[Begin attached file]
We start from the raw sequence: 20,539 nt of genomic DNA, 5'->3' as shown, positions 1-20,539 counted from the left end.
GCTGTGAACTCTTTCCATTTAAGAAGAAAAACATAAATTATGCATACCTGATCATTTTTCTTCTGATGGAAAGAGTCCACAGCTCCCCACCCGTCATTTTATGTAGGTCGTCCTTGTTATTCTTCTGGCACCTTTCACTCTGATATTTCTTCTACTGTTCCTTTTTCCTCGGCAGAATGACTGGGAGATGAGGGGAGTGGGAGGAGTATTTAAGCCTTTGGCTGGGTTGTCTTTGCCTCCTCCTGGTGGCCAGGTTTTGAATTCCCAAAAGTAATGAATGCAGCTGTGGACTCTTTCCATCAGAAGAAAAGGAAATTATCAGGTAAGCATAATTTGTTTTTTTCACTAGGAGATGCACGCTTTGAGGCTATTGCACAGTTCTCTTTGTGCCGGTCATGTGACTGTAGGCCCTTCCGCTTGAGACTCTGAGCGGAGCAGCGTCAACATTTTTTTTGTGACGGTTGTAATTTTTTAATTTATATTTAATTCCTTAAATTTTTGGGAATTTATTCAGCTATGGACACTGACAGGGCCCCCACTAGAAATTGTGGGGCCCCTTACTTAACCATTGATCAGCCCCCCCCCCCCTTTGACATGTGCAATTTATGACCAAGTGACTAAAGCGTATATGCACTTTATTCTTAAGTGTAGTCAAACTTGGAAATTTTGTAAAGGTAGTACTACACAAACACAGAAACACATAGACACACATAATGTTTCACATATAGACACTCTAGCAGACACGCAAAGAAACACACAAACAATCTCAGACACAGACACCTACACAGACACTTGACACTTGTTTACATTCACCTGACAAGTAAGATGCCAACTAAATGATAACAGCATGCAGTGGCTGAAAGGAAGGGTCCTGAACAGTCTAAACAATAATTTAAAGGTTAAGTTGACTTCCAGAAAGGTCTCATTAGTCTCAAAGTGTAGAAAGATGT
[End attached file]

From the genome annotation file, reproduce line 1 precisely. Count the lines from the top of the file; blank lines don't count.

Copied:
We start from the raw sequence: 20,539 nt of genomic DNA, 5'->3' as shown, positions 1-20,539 counted from the left end.